6 items from 2013
Chilean director Sebastián Silva (The Maid, Old Cats, Life Kills Me) makes his English language debut with this psychological thriller featuring intimidation, hypnosis and maybe just a bit of overwrought villainy on the part of Michael Cera. Maria Full of Grace star Catalina Sandino and Emily "Babydoll" Browning also appear in supporting roles. The film played (quietly) at Sundance this year, and while it never secured a theatrical release, it is coming to DVD/VOD in August. Personally, I'm still waiting for Juno Temple to become a bonafide star, as the right part has eluded her even as she brings a significant freshness to whatever project she turns up in. None of these (Killer Joe, Cracks, The Brass Teapot, Dirty Girl, Mr. Nobody) got any mainstream notice. While I...
[Read the whole post on twitchfilm.com...]
Rating: 5 out of 5 stars
For Jean Luc-Godard, cinema is the truth. For Michael Haneke, it is a lie in service of the truth. For Sarah Polley, the overall purpose of cinema, if there is one, is far less concrete. Her new documentary, Stories We Tell, is a deeply emotional and inquisitive journey into her personal past and the purpose of cinema in her life, but it offers no definitive answers. Cinema is a tool, but what that tool is truly used for remains a question.
As the first documentary offering from Polley, who has spent time as both an actress (Splice, Dawn of the Dead, Mr. Nobody) and director (Away from Her, Take This Waltz), Stories We Tell is an almost uncomfortably open and intimate portrait of her family; more specifically, of a family secret that has become a story that each sibling, parent or close acquaintance has a slightly different recollection of. »
- David Braga
Halfway into Sarah Polley's genre-swapping documentary, “Stories We Tell,” the actor/director takes a break from shooting “Mr. Nobody” with Jared Leto to take a phone call. Still dressed in Neanderthal costume and make-up from the scene, she walks outside, sits on a bench, and reads an email on her Blackberry. Its contents are the makings of a news story -- one that Polley had just intimately lived herself and one that comprises the focus of her stunning, humanistic look at family and memory. The film begins as a tribute of sorts to Polley's mother Diane, as Sarah interviews many of her family members, including her father Michael Polley (who provides narration) and other tertiary characters, about their remembrances of her. But as the storytellers' accounts grow more candid yet contradictory, a greater question of narrative and subjective truth is revealed. It's an astonishing piece of work, an exploration of family, »
- Charlie Schmidlin
A Knight's Tale, 2001.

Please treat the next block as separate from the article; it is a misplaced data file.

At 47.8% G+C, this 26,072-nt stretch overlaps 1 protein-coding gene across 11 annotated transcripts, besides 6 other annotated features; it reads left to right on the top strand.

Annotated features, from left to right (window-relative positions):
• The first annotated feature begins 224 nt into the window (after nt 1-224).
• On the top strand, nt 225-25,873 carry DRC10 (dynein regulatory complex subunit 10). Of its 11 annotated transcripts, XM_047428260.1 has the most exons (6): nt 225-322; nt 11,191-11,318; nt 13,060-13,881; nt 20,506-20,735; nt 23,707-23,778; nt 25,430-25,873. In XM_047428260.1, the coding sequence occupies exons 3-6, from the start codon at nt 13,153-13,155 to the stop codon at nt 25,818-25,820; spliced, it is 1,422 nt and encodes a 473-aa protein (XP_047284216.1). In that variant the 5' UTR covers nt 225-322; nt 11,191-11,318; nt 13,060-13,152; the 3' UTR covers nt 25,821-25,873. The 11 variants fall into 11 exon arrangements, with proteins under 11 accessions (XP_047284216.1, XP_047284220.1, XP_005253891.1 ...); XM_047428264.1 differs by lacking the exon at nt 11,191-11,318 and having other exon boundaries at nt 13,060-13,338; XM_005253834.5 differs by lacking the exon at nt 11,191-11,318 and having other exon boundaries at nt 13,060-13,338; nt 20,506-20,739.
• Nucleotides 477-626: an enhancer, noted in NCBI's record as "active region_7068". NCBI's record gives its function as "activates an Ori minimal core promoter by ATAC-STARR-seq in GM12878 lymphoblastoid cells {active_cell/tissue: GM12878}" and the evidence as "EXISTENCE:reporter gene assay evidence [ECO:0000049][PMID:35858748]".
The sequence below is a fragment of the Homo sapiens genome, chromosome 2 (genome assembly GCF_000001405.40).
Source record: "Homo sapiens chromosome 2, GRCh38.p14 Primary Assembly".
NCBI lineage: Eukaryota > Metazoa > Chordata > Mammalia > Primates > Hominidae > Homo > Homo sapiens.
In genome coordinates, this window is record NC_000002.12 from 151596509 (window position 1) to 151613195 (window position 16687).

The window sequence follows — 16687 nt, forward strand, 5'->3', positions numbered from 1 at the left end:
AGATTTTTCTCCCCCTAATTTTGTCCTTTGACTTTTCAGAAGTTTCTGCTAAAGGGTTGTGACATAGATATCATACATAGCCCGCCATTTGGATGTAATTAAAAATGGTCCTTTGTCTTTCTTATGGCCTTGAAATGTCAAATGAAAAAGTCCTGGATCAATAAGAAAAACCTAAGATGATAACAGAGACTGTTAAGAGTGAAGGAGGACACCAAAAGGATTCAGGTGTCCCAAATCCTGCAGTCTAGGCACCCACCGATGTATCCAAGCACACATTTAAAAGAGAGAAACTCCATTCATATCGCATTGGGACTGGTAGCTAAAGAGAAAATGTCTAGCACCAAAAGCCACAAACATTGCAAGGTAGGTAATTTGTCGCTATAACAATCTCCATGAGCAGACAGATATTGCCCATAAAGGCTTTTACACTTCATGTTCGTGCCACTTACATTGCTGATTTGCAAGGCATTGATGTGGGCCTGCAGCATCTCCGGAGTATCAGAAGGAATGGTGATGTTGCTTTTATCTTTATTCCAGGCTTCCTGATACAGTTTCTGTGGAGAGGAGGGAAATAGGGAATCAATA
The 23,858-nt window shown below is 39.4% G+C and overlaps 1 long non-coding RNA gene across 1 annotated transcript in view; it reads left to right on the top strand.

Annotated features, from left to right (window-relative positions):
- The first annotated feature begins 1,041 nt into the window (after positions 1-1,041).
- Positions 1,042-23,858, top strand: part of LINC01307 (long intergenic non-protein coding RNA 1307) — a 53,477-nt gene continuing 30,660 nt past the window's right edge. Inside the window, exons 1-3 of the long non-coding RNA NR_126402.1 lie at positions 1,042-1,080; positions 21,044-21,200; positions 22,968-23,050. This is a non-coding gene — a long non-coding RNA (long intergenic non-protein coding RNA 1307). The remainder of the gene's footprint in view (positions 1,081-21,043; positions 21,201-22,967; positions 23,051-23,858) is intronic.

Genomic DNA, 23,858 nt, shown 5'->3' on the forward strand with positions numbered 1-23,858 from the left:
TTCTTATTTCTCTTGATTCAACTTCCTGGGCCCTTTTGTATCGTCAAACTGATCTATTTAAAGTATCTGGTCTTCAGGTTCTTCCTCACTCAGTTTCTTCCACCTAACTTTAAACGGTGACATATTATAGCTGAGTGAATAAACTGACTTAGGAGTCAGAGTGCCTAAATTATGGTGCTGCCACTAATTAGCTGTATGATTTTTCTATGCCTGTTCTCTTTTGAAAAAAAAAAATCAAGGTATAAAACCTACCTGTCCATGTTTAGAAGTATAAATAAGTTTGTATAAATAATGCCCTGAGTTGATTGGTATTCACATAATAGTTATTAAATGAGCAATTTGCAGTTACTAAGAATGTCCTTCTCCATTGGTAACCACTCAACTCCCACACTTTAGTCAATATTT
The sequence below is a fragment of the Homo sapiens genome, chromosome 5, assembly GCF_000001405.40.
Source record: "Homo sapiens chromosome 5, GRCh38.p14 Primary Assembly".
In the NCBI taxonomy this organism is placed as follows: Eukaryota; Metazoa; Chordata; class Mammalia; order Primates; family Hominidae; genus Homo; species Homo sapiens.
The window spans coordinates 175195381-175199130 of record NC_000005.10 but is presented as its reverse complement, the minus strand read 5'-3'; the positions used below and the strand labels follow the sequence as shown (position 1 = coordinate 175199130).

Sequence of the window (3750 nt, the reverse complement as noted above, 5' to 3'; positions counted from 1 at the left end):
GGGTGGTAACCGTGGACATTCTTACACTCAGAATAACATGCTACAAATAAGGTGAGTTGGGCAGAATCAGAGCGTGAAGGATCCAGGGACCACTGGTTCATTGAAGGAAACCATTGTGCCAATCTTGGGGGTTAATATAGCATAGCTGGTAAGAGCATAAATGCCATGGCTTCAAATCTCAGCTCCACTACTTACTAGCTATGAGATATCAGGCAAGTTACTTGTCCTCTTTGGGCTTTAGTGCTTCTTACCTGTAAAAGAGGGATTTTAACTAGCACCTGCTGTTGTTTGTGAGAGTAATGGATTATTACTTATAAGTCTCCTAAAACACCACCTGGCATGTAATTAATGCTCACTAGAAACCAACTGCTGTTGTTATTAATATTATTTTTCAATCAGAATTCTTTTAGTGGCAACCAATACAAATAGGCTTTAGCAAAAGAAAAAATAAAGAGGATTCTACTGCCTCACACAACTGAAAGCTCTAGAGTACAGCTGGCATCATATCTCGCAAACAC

Directed by Brian Helgeland.
After his master dies, a peasant squire, fueled by his desire for food and glory, creates a new identity for himself as a knight.
Everyone has watched the odd cheesy B-movie once or twice, some preferring them to the Aaa Hollywood blockbusters, so I feel justified that I took time out of watching the likes of Mr. Nobody and the Marvel films to watch this medieval-set adventure rom-com. The fact that I genuinely enjoy it and have done since I was a teenager is a rather embarrassing fact to admit, but one I’m comfortable admitting to the world.
A Knight’s Tale is set in the 14th century, jousting competitions and banquets being the backdrop for one man’s quest to become better than his blood would allow. »
- Flickering Myth
Luke Addison on CGI and 3D effects in film...
When you compare television and film over the years, it’s clear that for the most part, they have come on leaps and bounds. The special effects laden Hollywood blockbusters that we see nowadays would never have been possible twenty or thirty years ago, as the technology simply wasn’t there for them.
That said, are the films of today any better than those of old? Does CGI automatically make a film any better? Of course not. For example, compare The Hobbit with the original Lord of the Rings trilogy. Whilst the effects on Gollum manage to bring him to life in a way that’s not quite captured in the original films, the CGI orcs don’t seem quite as menacing as the make-up and costumed orcs from the trilogy.
The detractors don’t stop there. Compared to practical effects, »
- Flickering Myth
0:00 - Intro 3:15 - Review: Chinese Zodiac 27:50 - Other Stuff We Watched: Stoker, Mr. Nobody, Gone with the Wind, Speed 2: Cruise Control, Assault on Precinct 13 (2005), Skyfall, Klute, Executive Decision, Wanderlust, The Man with Two Brains, Argo, Nothing But Trouble, Life of Pi, No, Marathon Man 1:35:50 - Headlines: Academy Member Reveals the Voting Process 1:42:00 - Junk Mail: The Imposter Amazon Reviews, Oscar Categories We'd Like to See Added or Removed, Views on Piracy, Retrofitting Dramas into 3D, Film Junk Special Guests 2:06:20 - Chatroom Q&A 2:23:35 - This Week on DVD and Blu-ray 2:25:10 - Outro
Film Junk Podcast Episode #406: Chinese Zodiac by Filmjunk on Mixcloud
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6 items from 2013
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